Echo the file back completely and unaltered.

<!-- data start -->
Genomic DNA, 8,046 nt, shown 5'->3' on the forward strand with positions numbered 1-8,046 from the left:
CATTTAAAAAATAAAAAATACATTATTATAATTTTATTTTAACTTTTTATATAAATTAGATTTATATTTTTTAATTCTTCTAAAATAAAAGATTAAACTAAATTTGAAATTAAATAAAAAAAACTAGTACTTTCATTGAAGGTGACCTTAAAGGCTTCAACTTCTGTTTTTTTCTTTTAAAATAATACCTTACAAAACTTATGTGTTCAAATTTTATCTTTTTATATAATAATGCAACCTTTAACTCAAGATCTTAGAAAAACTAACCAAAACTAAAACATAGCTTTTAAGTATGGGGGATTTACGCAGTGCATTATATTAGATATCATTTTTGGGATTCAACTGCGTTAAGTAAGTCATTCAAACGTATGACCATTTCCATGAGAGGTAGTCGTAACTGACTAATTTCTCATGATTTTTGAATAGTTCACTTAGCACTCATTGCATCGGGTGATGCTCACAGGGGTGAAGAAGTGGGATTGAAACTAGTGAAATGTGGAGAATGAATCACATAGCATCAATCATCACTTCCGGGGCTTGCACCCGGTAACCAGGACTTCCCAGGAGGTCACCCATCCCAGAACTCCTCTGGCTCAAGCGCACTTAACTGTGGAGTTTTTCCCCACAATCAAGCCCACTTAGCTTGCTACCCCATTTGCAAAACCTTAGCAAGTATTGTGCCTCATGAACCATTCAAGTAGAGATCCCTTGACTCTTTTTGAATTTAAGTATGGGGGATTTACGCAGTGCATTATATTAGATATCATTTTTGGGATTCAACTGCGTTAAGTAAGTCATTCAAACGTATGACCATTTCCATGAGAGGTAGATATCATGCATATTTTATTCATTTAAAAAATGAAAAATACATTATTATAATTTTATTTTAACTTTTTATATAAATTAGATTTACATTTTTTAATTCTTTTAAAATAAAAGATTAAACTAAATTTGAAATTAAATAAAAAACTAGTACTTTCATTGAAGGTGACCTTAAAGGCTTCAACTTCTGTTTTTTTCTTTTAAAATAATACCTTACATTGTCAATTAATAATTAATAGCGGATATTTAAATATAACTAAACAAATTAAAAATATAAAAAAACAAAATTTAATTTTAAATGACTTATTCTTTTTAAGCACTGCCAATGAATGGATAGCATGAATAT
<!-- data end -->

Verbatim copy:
Genomic DNA, 8,046 nt, shown 5'->3' on the forward strand with positions numbered 1-8,046 from the left:
CATTTAAAAAATAAAAAATACATTATTATAATTTTATTTTAACTTTTTATATAAATTAGATTTATATTTTTTAATTCTTCTAAAATAAAAGATTAAACTAAATTTGAAATTAAATAAAAAAAACTAGTACTTTCATTGAAGGTGACCTTAAAGGCTTCAACTTCTGTTTTTTTCTTTTAAAATAATACCTTACAAAACTTATGTGTTCAAATTTTATCTTTTTATATAATAATGCAACCTTTAACTCAAGATCTTAGAAAAACTAACCAAAACTAAAACATAGCTTTTAAGTATGGGGGATTTACGCAGTGCATTATATTAGATATCATTTTTGGGATTCAACTGCGTTAAGTAAGTCATTCAAACGTATGACCATTTCCATGAGAGGTAGTCGTAACTGACTAATTTCTCATGATTTTTGAATAGTTCACTTAGCACTCATTGCATCGGGTGATGCTCACAGGGGTGAAGAAGTGGGATTGAAACTAGTGAAATGTGGAGAATGAATCACATAGCATCAATCATCACTTCCGGGGCTTGCACCCGGTAACCAGGACTTCCCAGGAGGTCACCCATCCCAGAACTCCTCTGGCTCAAGCGCACTTAACTGTGGAGTTTTTCCCCACAATCAAGCCCACTTAGCTTGCTACCCCATTTGCAAAACCTTAGCAAGTATTGTGCCTCATGAACCATTCAAGTAGAGATCCCTTGACTCTTTTTGAATTTAAGTATGGGGGATTTACGCAGTGCATTATATTAGATATCATTTTTGGGATTCAACTGCGTTAAGTAAGTCATTCAAACGTATGACCATTTCCATGAGAGGTAGATATCATGCATATTTTATTCATTTAAAAAATGAAAAATACATTATTATAATTTTATTTTAACTTTTTATATAAATTAGATTTACATTTTTTAATTCTTTTAAAATAAAAGATTAAACTAAATTTGAAATTAAATAAAAAACTAGTACTTTCATTGAAGGTGACCTTAAAGGCTTCAACTTCTGTTTTTTTCTTTTAAAATAATACCTTACATTGTCAATTAATAATTAATAGCGGATATTTAAATATAACTAAACAAATTAAAAATATAAAAAAACAAAATTTAATTTTAAATGACTTATTCTTTTTAAGCACTGCCAATGAATGGATAGCATGAATAT